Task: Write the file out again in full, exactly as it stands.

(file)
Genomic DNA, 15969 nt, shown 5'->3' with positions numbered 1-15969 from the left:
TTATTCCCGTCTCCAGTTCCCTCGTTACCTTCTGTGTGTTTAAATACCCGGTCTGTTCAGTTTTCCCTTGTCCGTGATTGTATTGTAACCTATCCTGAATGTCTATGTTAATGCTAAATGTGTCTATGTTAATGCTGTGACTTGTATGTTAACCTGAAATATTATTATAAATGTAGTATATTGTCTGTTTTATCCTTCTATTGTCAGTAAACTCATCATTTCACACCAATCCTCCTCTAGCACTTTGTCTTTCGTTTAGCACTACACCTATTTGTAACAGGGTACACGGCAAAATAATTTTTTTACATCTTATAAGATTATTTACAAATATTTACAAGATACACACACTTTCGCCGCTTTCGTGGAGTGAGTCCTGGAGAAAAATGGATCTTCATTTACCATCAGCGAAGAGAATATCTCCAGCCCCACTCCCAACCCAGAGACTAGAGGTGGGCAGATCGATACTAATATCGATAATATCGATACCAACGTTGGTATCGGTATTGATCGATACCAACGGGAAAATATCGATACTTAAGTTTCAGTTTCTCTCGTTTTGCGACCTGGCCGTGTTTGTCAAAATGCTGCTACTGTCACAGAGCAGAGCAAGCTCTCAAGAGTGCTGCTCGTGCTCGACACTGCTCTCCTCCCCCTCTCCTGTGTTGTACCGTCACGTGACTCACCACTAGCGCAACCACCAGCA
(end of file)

Genomic DNA, 15969 nt, shown 5'->3' with positions numbered 1-15969 from the left:
TTATTCCCGTCTCCAGTTCCCTCGTTACCTTCTGTGTGTTTAAATACCCGGTCTGTTCAGTTTTCCCTTGTCCGTGATTGTATTGTAACCTATCCTGAATGTCTATGTTAATGCTAAATGTGTCTATGTTAATGCTGTGACTTGTATGTTAACCTGAAATATTATTATAAATGTAGTATATTGTCTGTTTTATCCTTCTATTGTCAGTAAACTCATCATTTCACACCAATCCTCCTCTAGCACTTTGTCTTTCGTTTAGCACTACACCTATTTGTAACAGGGTACACGGCAAAATAATTTTTTTACATCTTATAAGATTATTTACAAATATTTACAAGATACACACACTTTCGCCGCTTTCGTGGAGTGAGTCCTGGAGAAAAATGGATCTTCATTTACCATCAGCGAAGAGAATATCTCCAGCCCCACTCCCAACCCAGAGACTAGAGGTGGGCAGATCGATACTAATATCGATAATATCGATACCAACGTTGGTATCGGTATTGATCGATACCAACGGGAAAATATCGATACTTAAGTTTCAGTTTCTCTCGTTTTGCGACCTGGCCGTGTTTGTCAAAATGCTGCTACTGTCACAGAGCAGAGCAAGCTCTCAAGAGTGCTGCTCGTGCTCGACACTGCTCTCCTCCCCCTCTCCTGTGTTGTACCGTCACGTGACTCACCACTAGCGCAACCACCAGCA